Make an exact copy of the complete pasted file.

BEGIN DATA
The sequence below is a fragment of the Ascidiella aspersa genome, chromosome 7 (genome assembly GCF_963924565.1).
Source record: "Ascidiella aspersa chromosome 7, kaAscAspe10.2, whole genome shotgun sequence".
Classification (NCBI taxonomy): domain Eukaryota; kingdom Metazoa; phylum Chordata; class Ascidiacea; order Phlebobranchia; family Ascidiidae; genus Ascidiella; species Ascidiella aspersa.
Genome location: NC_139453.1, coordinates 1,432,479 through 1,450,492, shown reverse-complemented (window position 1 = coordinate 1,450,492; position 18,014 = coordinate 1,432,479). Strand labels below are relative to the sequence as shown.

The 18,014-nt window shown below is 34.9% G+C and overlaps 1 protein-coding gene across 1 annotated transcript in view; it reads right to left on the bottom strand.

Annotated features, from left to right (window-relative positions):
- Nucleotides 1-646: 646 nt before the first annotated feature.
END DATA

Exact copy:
The sequence below is a fragment of the Ascidiella aspersa genome, chromosome 7 (genome assembly GCF_963924565.1).
Source record: "Ascidiella aspersa chromosome 7, kaAscAspe10.2, whole genome shotgun sequence".
Classification (NCBI taxonomy): domain Eukaryota; kingdom Metazoa; phylum Chordata; class Ascidiacea; order Phlebobranchia; family Ascidiidae; genus Ascidiella; species Ascidiella aspersa.
Genome location: NC_139453.1, coordinates 1,432,479 through 1,450,492, shown reverse-complemented (window position 1 = coordinate 1,450,492; position 18,014 = coordinate 1,432,479). Strand labels below are relative to the sequence as shown.

The 18,014-nt window shown below is 34.9% G+C and overlaps 1 protein-coding gene across 1 annotated transcript in view; it reads right to left on the bottom strand.

Annotated features, from left to right (window-relative positions):
- Nucleotides 1-646: 646 nt before the first annotated feature.